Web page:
Implant failure occurs at three distinct times: (1) at the time of (or shortly after) stage II surgery, (2) approximately 18 months after stage II surgery, and (3) more than 18 months after stage JI surgery. A few implantswlll fail to integrate. This failure will be identified at the time of (or shortly after) stage II surgery. Failure in this period may be related to a variety of factors.
Overheating of the bone during placement or failure to achieve a precise implant fit with primary stability may lead to failure of integration. Postoperative infection, excessive pressure on the integrating implant (with
movement of the implant), or wound-healing problems may also jeopardize implant integration. After loadingwith a prosthesis, bone loss will occur for approximately 18 months after which time a steady state will be achieved. During this 18-month period, additionalimplant failure may occur. Failure in this period is often associated with excessive biomechanical forces on the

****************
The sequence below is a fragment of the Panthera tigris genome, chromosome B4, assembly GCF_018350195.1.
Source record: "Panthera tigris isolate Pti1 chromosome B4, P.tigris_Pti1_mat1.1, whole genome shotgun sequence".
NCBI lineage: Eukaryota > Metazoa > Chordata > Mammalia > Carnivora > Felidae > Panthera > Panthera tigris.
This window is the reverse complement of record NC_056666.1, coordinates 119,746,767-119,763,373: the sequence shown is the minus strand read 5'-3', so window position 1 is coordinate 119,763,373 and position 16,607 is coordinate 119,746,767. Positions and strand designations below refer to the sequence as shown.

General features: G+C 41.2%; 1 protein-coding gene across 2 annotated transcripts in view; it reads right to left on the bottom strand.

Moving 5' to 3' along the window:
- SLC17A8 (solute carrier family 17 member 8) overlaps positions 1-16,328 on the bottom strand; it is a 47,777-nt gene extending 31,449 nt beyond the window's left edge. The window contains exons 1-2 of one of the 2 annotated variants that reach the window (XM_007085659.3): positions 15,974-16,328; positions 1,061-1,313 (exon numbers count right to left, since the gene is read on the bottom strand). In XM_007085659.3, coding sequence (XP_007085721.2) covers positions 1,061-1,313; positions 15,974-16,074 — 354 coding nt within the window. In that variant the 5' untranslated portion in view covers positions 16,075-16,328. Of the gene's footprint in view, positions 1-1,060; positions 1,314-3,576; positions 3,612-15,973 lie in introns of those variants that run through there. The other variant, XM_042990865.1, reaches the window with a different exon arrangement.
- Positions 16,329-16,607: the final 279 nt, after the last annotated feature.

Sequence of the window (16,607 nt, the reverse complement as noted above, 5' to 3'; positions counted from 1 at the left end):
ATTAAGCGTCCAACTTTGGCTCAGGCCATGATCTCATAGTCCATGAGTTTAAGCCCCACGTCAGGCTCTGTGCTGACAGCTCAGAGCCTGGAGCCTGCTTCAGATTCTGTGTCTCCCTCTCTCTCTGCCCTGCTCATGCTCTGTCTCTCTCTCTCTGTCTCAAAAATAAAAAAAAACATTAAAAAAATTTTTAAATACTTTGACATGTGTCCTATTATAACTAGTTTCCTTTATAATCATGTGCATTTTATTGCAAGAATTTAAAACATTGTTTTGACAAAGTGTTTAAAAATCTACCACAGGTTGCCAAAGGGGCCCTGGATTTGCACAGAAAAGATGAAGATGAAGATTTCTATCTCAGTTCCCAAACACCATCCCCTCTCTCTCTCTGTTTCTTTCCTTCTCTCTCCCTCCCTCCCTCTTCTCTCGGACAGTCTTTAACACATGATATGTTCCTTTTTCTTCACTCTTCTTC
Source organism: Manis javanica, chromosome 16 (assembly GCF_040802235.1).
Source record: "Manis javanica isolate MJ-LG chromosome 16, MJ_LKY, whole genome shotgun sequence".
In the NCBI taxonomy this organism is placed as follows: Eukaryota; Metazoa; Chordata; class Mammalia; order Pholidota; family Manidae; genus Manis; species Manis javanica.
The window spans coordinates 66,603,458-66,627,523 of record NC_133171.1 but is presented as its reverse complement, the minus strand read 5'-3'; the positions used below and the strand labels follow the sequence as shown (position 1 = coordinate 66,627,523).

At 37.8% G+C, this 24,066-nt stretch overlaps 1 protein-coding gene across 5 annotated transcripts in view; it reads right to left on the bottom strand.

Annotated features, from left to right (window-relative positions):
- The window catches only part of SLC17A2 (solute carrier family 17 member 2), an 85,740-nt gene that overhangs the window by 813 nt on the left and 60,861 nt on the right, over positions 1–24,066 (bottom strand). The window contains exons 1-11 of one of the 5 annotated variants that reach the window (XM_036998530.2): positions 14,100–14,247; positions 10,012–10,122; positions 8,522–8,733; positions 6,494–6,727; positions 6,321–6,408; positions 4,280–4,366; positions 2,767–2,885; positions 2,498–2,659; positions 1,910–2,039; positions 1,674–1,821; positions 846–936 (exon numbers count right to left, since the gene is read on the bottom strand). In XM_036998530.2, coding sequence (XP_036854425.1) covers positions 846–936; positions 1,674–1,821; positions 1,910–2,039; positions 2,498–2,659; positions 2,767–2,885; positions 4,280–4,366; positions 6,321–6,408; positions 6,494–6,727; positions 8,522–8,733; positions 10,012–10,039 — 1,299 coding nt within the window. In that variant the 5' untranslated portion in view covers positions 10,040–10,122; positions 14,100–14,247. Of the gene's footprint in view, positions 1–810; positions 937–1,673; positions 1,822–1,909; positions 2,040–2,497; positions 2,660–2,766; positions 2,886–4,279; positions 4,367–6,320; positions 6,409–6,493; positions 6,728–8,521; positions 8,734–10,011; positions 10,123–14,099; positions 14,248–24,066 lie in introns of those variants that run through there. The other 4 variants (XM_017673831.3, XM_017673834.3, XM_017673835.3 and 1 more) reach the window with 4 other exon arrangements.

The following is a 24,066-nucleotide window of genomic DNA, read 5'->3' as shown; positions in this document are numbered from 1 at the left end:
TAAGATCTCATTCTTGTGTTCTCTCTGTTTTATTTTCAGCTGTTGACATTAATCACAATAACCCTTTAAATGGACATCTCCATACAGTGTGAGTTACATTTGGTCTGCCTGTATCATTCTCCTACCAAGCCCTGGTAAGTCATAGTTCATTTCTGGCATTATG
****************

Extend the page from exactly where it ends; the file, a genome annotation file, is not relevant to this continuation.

implant or compromised periimplant soft tissue health resulting from lack of attached tissue, poor hygiene, orboth. Smoking is also associated with increased failure in this period and later periods. Late failure (i.e., more than HLmontl}s after placement of the prosthesis) may also occur. This is rare, and frequently the cause is not identifiable. In general, these implants are identified as “ailing” during routine recall. Progressive bone loss in spite of rigorous hygiene measures is often seen. A combined prosthodohtic and surgical intervention can often restore health to these ailing implants. Once periimplant bone loss has been identified, effortsshould initially be focused on optimizing hygiene. This may even require removal of the prosthesis to facilitate access. If bone loss is severe or progressive, surgical intervention
js necessary. The implant must be exposed surgically and all soft tissue adjacent to the “implant surface removed. The surface of the implant is then cleaned with hydrogen peroxide, after which citric acid is used. etracycline
powder is placed along the implant surface and into the bony defect, and the defect reconstructed with a graft. Healing for a minimum of4 months is allowed, after which the implant is uncovered and the prosthesis replaced.